Revised:  02/01/2011

Ryders Lane Farm

 

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 Ryders Lane Environmental Best Management
Practices Demonstration Horse Farm

   

Through the use of best management practices, equine facilities can flourish while remaining environmentally friendly.

Through the use of best management practices, equine facilities can flourish while remaining environmentally friendly.

    In 2005 a team of Rutgers researchers affiliated with the Equine Science Center and several state and federal agencies began a multi-year collaboration. They sought to develop a demonstration working horse farm on the Cook campus that would use agricultural best management practices to provide solutions to many of the problems facing farm owners and stable managers today.


     Our researchers have identified numerous environmental issues, such as preserving water quality, proper nutrient and waste management, farm and pasture management, weed control, fencing, pasture rotation, and soil enrichment. These are just a few of the many facets of farm management that the project will address.


     Located at the existing Ryders Lane facility on approximately 40 acres, the facility, when complete, will be not only be a model best management practices horse farm, but also a learning center where research, education and proactive outreach through live demonstrations and twilight seminars will enrich the public’s understanding of how to successfully manage the environmental challenges their farms may pose.

 

Goals of the project:


  • To develop and maintain the Ryders Lane facility as a demonstration working horse farm by implementing best management practices (BMPs) which address pasture management, stormwater, and manure issues. BMPs are cost-effective and easy to implement.
     
  • To conduct educational programs at the farm which demonstrate the implementation of best management practices to enhance and maintain pasture and water quality.
     
  • To utilize the farm site to conduct research on new forage varieties.
     
  • To provide learning experiences and educational programs in pasture renovation, forage varieties, soil fertility, weed identification and management, rotational grazing, storm water management and manure storage, composting, and utilization.


Equine Science Center partners for this project include:


  • Region II of the U.S. Environmental Protection Agency
     
  • The Natural Resources Conservation Service
     
  • The Northeast Sustainable Agriculture Research and Education Program of the U.S. Department of Agriculture
     
  • The New Jersey Department of Agriculture
     
  • The New Jersey Department of Environmental Protection
     
  • The Center for Turfgrass Science at Rutgers University
     
  • The Department of Animal Sciences, SEBS, Rutgers University
     
  • The Department of Environmental Sciences, Rutgers University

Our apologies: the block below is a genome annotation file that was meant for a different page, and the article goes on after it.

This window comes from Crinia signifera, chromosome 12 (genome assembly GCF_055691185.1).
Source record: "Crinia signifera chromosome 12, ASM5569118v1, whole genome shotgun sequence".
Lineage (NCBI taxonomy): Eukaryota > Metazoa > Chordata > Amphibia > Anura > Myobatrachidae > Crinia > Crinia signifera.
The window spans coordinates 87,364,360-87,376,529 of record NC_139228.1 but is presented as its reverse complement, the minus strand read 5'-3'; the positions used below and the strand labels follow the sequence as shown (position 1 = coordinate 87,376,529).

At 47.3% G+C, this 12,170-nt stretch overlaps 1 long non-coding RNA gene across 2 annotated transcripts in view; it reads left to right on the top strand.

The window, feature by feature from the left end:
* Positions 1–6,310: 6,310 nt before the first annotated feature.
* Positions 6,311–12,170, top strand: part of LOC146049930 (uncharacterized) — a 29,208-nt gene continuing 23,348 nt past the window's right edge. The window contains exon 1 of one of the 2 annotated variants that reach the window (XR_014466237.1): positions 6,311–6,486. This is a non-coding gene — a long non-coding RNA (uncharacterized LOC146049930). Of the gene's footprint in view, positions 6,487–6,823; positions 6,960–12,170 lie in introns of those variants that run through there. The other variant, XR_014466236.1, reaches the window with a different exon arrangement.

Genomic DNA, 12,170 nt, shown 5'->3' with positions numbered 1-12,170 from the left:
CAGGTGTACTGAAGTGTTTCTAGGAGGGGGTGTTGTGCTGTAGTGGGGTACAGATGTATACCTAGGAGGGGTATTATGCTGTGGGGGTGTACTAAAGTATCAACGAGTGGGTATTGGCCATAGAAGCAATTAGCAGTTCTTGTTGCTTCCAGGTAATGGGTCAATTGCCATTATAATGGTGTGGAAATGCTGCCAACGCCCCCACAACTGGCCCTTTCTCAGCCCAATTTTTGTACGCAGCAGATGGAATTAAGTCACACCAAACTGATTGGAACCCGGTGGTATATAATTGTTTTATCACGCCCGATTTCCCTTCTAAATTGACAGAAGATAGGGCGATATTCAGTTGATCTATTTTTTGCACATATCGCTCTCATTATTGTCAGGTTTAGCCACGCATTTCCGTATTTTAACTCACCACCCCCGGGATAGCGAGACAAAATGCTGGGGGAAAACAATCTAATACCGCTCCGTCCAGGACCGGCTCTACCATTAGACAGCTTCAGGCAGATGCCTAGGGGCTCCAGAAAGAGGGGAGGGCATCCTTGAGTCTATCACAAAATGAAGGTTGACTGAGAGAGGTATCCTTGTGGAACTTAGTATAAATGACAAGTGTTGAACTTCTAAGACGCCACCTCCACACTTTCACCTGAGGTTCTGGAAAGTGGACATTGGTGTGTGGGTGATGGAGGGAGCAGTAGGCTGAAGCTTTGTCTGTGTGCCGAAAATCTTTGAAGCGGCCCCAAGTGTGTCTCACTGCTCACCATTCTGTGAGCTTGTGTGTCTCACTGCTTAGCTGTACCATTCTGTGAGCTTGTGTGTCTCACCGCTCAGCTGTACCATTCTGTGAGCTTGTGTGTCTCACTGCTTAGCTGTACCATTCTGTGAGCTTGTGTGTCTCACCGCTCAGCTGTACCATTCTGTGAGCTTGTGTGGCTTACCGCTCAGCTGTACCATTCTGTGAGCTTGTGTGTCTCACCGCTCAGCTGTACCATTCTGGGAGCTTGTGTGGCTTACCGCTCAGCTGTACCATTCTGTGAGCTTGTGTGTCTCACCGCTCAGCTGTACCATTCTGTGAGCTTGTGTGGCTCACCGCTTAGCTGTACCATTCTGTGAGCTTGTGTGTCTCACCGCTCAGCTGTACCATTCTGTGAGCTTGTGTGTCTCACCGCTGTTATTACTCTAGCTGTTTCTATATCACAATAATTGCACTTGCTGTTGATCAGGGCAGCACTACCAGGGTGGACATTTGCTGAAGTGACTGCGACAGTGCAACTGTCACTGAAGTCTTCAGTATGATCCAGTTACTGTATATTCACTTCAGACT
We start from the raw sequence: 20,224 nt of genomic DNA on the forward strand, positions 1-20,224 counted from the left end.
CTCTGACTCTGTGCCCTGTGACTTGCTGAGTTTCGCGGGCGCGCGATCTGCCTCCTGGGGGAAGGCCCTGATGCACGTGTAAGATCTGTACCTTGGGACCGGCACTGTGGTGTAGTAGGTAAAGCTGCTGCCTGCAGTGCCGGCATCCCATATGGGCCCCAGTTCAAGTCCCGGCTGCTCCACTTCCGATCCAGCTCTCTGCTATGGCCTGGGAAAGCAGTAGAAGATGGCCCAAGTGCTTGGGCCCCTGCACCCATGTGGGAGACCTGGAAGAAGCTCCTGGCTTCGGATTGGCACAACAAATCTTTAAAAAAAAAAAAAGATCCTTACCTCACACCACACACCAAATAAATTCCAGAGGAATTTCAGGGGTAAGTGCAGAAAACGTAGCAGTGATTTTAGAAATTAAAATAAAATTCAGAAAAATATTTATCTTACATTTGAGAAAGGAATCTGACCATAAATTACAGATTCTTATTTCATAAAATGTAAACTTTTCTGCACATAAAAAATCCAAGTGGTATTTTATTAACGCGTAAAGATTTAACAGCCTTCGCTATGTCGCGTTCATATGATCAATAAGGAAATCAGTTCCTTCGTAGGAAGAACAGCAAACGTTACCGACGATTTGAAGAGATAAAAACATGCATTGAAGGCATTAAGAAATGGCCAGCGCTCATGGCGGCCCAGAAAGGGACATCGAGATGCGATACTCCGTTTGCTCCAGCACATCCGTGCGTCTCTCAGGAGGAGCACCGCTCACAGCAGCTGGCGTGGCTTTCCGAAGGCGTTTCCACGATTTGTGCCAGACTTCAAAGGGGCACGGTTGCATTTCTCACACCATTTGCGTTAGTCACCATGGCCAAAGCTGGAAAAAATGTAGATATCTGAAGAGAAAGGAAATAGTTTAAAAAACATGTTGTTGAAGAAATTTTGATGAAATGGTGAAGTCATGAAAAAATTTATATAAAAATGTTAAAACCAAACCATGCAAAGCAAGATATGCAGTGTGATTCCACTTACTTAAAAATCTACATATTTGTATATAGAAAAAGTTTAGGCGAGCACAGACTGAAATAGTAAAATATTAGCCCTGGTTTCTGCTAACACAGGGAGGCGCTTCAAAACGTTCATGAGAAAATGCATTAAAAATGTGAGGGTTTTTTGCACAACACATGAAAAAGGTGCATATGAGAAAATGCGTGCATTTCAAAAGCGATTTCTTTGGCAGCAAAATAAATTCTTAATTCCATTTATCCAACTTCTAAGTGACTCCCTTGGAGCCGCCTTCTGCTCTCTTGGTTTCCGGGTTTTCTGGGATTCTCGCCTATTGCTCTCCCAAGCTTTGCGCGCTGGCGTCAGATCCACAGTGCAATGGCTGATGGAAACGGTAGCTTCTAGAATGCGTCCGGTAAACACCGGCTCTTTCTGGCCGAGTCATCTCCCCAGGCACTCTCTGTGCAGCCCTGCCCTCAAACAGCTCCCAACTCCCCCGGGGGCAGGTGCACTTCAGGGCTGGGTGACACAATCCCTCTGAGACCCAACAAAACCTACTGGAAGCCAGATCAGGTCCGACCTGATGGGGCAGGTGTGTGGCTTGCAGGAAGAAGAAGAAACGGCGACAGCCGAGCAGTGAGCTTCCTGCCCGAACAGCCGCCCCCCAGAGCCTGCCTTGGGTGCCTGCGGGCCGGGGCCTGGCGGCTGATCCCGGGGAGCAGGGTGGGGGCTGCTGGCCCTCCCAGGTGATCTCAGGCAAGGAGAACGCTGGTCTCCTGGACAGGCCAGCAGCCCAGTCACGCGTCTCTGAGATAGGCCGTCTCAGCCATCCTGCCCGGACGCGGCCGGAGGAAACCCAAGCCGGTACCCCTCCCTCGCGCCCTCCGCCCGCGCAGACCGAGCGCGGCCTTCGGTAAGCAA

• Rutgers Cooperative Extension of the New Jersey Agricultural Experiment Station
     
  • The Service Department of Animal Care, Rutgers Cooperative Extension

Acknowledgements

 

     Assistance and collaboration in this project has been provided by the following:

  • Paul Coco, NRCS
  • Laura Coover, Conservationist, NRCS
  • Ed Kunkel, P.L. Rohrer
  • Evan Madlinger, NRCS
  • Michael Mirage, Civil Engineer, NRCS
  • Chris Smith, Soil Scientist, NRCS

Rutgers Cooperative Research and Extension Team Members

 

Carey A. Williams, Ph.D. (Project Lead) Extension Specialist in Horse Management
Dr. Williams specializes in equine nutrition and pasture management.

Christopher C. Obropta, Ph.D., P.E. (Co-Manager) Extension Specialist in Water Resources
Dr. Obropta is leading the design for stormwater runoff and water control measures.

Michael Westendorf, Ph.D. (Co-Manager) Extension Specialist in Livestock and Dairy
Dr. Westendorf is leading the design for proper manure management, including storage and composting.

William J. Bamka, (Collaborator), County Agricultural Agent
Mr. Bamka is collaborating on the design of a pasture management plan.

Michael J. Fennell, Ph.D., (Collaborator), Director of Animal Care, SEBS
Dr. Fennell supervises the involvement of animal interaction at the farm.

Sarah L. Ralston, VMD Ph.D., dACVN (Collaborator), Associate Professor in Animal Sciences, SEBS
Dr. Ralston specializes in equine nutrition and effects of pasture on equine metabolism.
 

Supporting Team Members

 

Karyn Malinowski, Ph.D., Director, Equine Science Center

Clint Burgher, Research Farm Manager, Animal Care, SEBS

Dan Kluchinski, Agricultural Resource and Management Agent, Rutgers Cooperative Research and Extension

William Meyer, Professor, Plant Biology and Pathology, SEBS

Robert Mickel, Agricultural Resource and Management Agent, Rutgers Cooperative Research and Extension

Janice Reid, Assistant State Conservationist for Programs, New Jersey Department of Agriculture

Mark Van Gessel, Ph.D., University of Delaware Weed Specialist

 

Photo credits:
Nick Romanenko, Michael Westendorf, Ph.D. Carey Williams, Ph.D. Rendering provided by Peter L. Kallin, Ph.D.

 

 

 

 

 Downloads

Agricultural Management Practices for Commercial Equine Operations

 

Treatment of Equine Facilities in State Programs Designed to Protect Agriculture

 

Equine Hay Market

 

Horses and Manure

 

Directions to Ryders Lane Farm

 

Pasture Management Guide for Horse Owners

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© 2009 Rutgers, The State University of New Jersey
Items may be reprinted with permission from the
Director of the Equine Science Center:

esc@njaes.rutgers.edu


The Equine Science Center is a unit of
Rutgers New Jersey Agricultural Experiment Station.